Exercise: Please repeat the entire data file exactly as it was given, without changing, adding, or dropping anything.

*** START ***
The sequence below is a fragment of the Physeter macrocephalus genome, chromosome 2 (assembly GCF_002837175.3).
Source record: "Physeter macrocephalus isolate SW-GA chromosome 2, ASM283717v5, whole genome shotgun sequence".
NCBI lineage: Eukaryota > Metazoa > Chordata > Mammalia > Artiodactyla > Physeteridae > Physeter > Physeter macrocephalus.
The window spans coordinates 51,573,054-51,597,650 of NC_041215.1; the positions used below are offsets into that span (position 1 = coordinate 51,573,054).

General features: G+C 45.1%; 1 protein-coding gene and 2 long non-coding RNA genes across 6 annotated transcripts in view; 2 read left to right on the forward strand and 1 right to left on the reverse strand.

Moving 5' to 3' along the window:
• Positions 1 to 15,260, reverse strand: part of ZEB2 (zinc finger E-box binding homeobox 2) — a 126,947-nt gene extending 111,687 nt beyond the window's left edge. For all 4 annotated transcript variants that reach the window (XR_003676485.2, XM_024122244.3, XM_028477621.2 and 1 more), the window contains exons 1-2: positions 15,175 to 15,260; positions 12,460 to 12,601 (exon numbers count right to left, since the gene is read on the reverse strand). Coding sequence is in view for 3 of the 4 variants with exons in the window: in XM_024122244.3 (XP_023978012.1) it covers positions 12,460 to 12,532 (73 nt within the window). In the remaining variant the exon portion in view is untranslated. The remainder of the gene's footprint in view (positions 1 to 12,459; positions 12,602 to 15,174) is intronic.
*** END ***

The sequence below is a fragment of the Physeter macrocephalus genome, chromosome 2 (assembly GCF_002837175.3).
Source record: "Physeter macrocephalus isolate SW-GA chromosome 2, ASM283717v5, whole genome shotgun sequence".
NCBI lineage: Eukaryota > Metazoa > Chordata > Mammalia > Artiodactyla > Physeteridae > Physeter > Physeter macrocephalus.
The window spans coordinates 51,573,054-51,597,650 of NC_041215.1; the positions used below are offsets into that span (position 1 = coordinate 51,573,054).

General features: G+C 45.1%; 1 protein-coding gene and 2 long non-coding RNA genes across 6 annotated transcripts in view; 2 read left to right on the forward strand and 1 right to left on the reverse strand.

Moving 5' to 3' along the window:
• Positions 1 to 15,260, reverse strand: part of ZEB2 (zinc finger E-box binding homeobox 2) — a 126,947-nt gene extending 111,687 nt beyond the window's left edge. For all 4 annotated transcript variants that reach the window (XR_003676485.2, XM_024122244.3, XM_028477621.2 and 1 more), the window contains exons 1-2: positions 15,175 to 15,260; positions 12,460 to 12,601 (exon numbers count right to left, since the gene is read on the reverse strand). Coding sequence is in view for 3 of the 4 variants with exons in the window: in XM_024122244.3 (XP_023978012.1) it covers positions 12,460 to 12,532 (73 nt within the window). In the remaining variant the exon portion in view is untranslated. The remainder of the gene's footprint in view (positions 1 to 12,459; positions 12,602 to 15,174) is intronic.